The Working Waterfront

And there are cruise ships, too, in Eastport

Tom Walsh
Posted 2019-01-24
Last Modified 2019-01-24

By Tom Walsh

Cruise ship traffic can be both a blessing and a curse for Maine ports. Visitors who come ashore—at times thousands of passengers and crew—represent millions of dollars in local seasonal revenues. The same visitors can also overwhelm a small community, as has happened in Bar Harbor.

Eastport’s Port Authority has actively embraced a different approach. Size matters, as Bar Harbor has learned. Eastport for years has actively wooed the “small” cruise ship market, welcoming luxury vessels that are more likely to have 400 passengers, not 4,000.

Initially things were going well. Small cruise ship operators, their deep-pocket passengers, and Eastport’s downtown retailers were all happy to have ships tie up at a deep-water breakwater pier within a short stroll to Eastport’s red-brick business blocks.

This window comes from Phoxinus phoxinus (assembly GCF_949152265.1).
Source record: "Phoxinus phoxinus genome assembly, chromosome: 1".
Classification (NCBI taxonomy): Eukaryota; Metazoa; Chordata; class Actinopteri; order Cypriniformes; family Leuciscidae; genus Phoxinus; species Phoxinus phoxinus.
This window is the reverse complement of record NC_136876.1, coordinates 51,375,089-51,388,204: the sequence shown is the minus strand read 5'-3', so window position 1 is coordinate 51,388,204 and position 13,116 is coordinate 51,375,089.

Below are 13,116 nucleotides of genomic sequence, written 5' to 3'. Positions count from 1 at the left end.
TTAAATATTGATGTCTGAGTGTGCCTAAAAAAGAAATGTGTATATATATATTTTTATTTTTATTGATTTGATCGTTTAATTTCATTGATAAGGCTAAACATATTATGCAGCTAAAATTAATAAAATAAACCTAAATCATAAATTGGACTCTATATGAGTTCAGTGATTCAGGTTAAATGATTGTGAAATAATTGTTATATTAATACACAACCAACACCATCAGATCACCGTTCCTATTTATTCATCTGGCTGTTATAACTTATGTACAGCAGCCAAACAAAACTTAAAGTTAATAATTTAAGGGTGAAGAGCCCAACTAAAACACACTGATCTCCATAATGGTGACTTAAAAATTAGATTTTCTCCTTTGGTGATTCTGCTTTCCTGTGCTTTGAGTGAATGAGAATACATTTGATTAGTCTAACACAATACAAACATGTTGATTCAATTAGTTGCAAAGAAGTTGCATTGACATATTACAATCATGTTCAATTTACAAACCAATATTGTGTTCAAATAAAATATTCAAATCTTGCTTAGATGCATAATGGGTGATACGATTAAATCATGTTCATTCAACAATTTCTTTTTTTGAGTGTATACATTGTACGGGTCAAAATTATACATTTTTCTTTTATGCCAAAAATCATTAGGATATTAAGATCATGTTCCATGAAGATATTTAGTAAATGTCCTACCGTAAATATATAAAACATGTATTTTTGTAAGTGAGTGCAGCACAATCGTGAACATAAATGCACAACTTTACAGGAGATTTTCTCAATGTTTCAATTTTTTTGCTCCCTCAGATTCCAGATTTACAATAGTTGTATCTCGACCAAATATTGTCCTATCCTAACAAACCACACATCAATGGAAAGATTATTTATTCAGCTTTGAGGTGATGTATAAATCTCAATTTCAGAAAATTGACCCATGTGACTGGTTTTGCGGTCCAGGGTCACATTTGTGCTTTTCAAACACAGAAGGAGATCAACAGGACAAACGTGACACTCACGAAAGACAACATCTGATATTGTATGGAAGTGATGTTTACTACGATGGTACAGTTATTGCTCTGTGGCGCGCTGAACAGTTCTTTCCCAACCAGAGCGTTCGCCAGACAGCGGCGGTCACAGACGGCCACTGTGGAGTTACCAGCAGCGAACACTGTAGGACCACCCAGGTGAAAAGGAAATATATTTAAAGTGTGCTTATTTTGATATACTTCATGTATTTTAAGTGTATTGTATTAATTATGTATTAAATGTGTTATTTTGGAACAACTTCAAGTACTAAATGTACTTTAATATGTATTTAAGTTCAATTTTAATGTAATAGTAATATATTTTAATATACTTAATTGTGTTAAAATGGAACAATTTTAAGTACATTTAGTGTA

Six small cruise ships tied up at Eastport’s breakwater pier between April and October of 2018, the largest a 374-foot vessel designed for 350-plus passengers and crew. Seven visits are expected in 2019.

Eastport’s “things were going well” era was rudely interrupted on Dec. 4, 2014, when at 2 a.m. much of the downtown breakwater collapsed due to decades of steel-meets-saltwater corrosion. Originally built in 1962 and expanded in 1985, the breakwater pier was back in service on July 4, 2017, some $15 million later, on-time and under-budget.

“The pier has filled up again with commercial fishing,” said the port authority’s Chris Gardner. “Even after expanding our boat capacity by 50 percent, now there’s a waiting list.”

Just as Bar Harbor’s cruise ship destination showcases Acadia National Park, Gardner is convinced Eastport can interest small cruise ship passengers in visiting nearby Campobello Island, home of the beloved summer retreat for Franklin and Eleanor Roosevelt. The New Brunswick island now hosts the Roosevelt home as an “international” park with an insightful museum, scenic walking trails, meticulously maintained gardens, and tours of on-site, historic homes, jointly managed by both the U.S. and Canadian governments. Admission is free.

“What we have now in Eastport is a world-class pier connected to Campobello, which is a world-class attraction,” Gardner said.